• 16. U.S. Versus Canadian Crude Oil Pricing020406080100120Jan-09May-09Sep-09Jan-10May-10Sep-10Jan-11May-11Sep-11Jan-12May-12Sep-12Jan-13WTI @ CushingEdm ParUS$/bbl-40-20020406080100120Jan-09May-09Sep-09Jan-10May-10Sep-10Jan-11May-11Sep-11Jan-12May-12Sep-12Jan-13Cdn Light/Heavy DiffWCS @ HardistyMSW @ EdmCdn$/bbl• Current differential ~Edmonton to Cushingtransport cost – nearterm p/l constraintsmitigated by rail &other options.• Light oil differentialexpected to widen asp/l constraintsbecome moreproblematic.• Light / heavydifferentialproblematic untilnew heavy oil p/lcapacity available.
  • 17. WCSB P/L Takeaway Capacity Versus Supply Forecast
  • 18. Western Canada Crude Oil Rail Exports• Crude oil movement by railincreased significantly overshort-term.• Q3/2012 - 70,000 b/d• Q1/2013 - 120,000 b/d• Q4/2013 - 200,000 b/d• ~4% of WCSB production• Positives Potentially improvedmargins relative to pipe Flexibility to differentmarkets (e.g., East) Less diluent Use rail in bothdirections• Negatives: Higher transportationcosts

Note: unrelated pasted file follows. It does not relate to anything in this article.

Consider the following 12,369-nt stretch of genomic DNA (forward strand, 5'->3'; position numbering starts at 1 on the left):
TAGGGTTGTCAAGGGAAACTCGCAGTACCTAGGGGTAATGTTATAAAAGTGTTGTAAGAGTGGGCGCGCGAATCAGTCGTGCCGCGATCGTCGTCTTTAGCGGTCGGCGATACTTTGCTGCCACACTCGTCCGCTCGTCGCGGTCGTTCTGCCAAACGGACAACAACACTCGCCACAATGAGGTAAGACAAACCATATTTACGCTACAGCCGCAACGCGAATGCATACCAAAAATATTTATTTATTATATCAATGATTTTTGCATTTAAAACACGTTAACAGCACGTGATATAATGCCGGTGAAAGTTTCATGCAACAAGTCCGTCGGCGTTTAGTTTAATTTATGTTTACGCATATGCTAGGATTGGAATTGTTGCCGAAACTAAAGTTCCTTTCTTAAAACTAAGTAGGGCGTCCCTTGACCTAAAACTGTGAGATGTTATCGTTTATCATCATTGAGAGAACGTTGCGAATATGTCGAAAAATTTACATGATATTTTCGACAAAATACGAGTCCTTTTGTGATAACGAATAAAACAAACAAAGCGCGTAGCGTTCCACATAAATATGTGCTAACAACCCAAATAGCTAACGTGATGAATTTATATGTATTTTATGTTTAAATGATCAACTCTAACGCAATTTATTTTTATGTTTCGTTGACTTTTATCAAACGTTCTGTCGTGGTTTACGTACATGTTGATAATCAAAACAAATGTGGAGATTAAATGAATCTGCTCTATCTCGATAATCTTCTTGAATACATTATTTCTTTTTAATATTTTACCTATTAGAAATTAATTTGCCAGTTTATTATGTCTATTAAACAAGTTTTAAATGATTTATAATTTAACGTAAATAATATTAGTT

• 19. Natural Gas
  • 20. North American Natural Gas –Supply Outlook• Shale gas supply agame-changer…100+ years supply• Technology success(horizontal drilling,fracturing,completions)• Implications: New producingregions Shifting S / Ddynamics Changes in p/ l flows Emerging stakeholderchallenges (env. &social)
  • 21. Canadian Natural Gas Exports, 2012Impact of Shale Gas on N.A Gas FlowsWest2.5bcf / dMid-West4.8 bcf / dNortheast1.1 bcf / dLNGMarcellusHaynesville,Fayetteville, etc.Horn River, MontneyU.S. RockiesNew Supply AreasIncreased Flow2012 Canadian Exports8.4 bcf / d• Existing infrastructure serves N.A.markets.• Changing S/D dynamics necessitatemarket growth:• N.A. (transportation, power)• Exports (LNG for price &takeaway)
  • 22. Projected Net Natural Gas Imports(Bcf/d)051015202530352008 2015 2025 2035ChinaIndiaSouth KoreaJapanSource: EIA 2011 International Energy Outlook